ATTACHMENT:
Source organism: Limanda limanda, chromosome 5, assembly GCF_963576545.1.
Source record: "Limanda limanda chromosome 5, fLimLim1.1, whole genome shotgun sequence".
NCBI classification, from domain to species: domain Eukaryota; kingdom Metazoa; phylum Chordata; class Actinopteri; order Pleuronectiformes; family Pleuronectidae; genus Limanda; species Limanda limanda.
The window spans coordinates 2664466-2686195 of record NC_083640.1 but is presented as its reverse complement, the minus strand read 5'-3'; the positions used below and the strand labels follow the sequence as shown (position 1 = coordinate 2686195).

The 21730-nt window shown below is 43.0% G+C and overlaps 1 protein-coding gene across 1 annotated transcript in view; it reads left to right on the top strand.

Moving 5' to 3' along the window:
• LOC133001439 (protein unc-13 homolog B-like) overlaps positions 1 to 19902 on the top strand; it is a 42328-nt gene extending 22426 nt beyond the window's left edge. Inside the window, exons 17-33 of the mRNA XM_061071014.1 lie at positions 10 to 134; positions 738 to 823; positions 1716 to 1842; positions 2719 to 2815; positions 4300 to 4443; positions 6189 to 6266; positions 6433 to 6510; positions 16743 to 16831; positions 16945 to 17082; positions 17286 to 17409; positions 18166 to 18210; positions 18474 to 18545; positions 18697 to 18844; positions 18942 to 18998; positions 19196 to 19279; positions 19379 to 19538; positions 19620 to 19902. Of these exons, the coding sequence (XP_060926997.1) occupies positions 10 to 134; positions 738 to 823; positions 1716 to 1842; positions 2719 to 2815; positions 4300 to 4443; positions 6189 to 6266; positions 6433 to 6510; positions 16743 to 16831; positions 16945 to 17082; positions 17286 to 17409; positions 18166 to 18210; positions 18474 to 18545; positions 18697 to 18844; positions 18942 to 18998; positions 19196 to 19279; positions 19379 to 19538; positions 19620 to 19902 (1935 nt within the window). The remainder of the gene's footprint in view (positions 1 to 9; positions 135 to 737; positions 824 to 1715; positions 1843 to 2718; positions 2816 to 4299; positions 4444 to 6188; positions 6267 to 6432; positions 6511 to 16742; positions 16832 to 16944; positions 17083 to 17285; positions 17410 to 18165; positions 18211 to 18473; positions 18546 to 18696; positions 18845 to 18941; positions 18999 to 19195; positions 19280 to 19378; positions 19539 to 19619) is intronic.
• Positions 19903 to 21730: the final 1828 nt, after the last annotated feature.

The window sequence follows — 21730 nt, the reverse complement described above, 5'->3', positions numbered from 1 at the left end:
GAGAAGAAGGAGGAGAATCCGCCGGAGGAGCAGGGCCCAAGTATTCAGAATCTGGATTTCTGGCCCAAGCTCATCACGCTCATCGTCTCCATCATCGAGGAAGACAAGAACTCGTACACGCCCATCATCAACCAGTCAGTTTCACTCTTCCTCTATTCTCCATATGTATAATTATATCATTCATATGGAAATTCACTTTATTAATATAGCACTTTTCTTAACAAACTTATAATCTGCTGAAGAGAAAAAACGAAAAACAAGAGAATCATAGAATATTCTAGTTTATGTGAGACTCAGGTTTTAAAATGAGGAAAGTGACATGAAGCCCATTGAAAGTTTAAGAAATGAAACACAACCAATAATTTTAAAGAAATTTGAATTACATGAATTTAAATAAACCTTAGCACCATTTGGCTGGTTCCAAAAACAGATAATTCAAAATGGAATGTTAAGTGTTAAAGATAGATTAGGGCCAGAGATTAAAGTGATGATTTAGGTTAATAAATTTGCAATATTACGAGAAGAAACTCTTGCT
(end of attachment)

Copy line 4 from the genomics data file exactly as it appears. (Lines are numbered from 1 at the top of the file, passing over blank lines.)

The window spans coordinates 2664466-2686195 of record NC_083640.1 but is presented as its reverse complement, the minus strand read 5'-3'; the positions used below and the strand labels follow the sequence as shown (position 1 = coordinate 2686195).